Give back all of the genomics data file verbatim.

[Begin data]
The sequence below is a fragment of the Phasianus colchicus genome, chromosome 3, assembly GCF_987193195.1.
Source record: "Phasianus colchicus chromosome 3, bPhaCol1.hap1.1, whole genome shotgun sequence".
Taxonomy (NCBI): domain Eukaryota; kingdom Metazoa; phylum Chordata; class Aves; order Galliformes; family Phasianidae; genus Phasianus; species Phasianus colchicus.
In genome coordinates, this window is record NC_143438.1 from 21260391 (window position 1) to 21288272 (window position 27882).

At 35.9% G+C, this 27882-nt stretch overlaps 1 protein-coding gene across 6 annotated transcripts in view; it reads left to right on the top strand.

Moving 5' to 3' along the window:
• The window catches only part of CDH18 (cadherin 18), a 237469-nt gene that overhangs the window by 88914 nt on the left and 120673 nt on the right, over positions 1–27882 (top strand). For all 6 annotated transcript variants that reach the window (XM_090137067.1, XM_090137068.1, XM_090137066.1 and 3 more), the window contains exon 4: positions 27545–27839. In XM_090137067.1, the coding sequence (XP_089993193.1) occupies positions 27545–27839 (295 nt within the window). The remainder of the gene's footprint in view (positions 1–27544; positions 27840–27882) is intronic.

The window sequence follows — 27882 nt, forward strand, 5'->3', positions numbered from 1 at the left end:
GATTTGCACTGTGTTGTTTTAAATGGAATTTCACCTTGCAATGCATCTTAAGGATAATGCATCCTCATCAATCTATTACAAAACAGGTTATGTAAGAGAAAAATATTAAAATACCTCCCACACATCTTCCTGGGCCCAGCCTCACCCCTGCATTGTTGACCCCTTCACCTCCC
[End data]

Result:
The sequence below is a fragment of the Phasianus colchicus genome, chromosome 3, assembly GCF_987193195.1.
Source record: "Phasianus colchicus chromosome 3, bPhaCol1.hap1.1, whole genome shotgun sequence".
Taxonomy (NCBI): domain Eukaryota; kingdom Metazoa; phylum Chordata; class Aves; order Galliformes; family Phasianidae; genus Phasianus; species Phasianus colchicus.
In genome coordinates, this window is record NC_143438.1 from 21260391 (window position 1) to 21288272 (window position 27882).

At 35.9% G+C, this 27882-nt stretch overlaps 1 protein-coding gene across 6 annotated transcripts in view; it reads left to right on the top strand.

Moving 5' to 3' along the window:
• The window catches only part of CDH18 (cadherin 18), a 237469-nt gene that overhangs the window by 88914 nt on the left and 120673 nt on the right, over positions 1–27882 (top strand). For all 6 annotated transcript variants that reach the window (XM_090137067.1, XM_090137068.1, XM_090137066.1 and 3 more), the window contains exon 4: positions 27545–27839. In XM_090137067.1, the coding sequence (XP_089993193.1) occupies positions 27545–27839 (295 nt within the window). The remainder of the gene's footprint in view (positions 1–27544; positions 27840–27882) is intronic.

The window sequence follows — 27882 nt, forward strand, 5'->3', positions numbered from 1 at the left end:
GATTTGCACTGTGTTGTTTTAAATGGAATTTCACCTTGCAATGCATCTTAAGGATAATGCATCCTCATCAATCTATTACAAAACAGGTTATGTAAGAGAAAAATATTAAAATACCTCCCACACATCTTCCTGGGCCCAGCCTCACCCCTGCATTGTTGACCCCTTCACCTCCC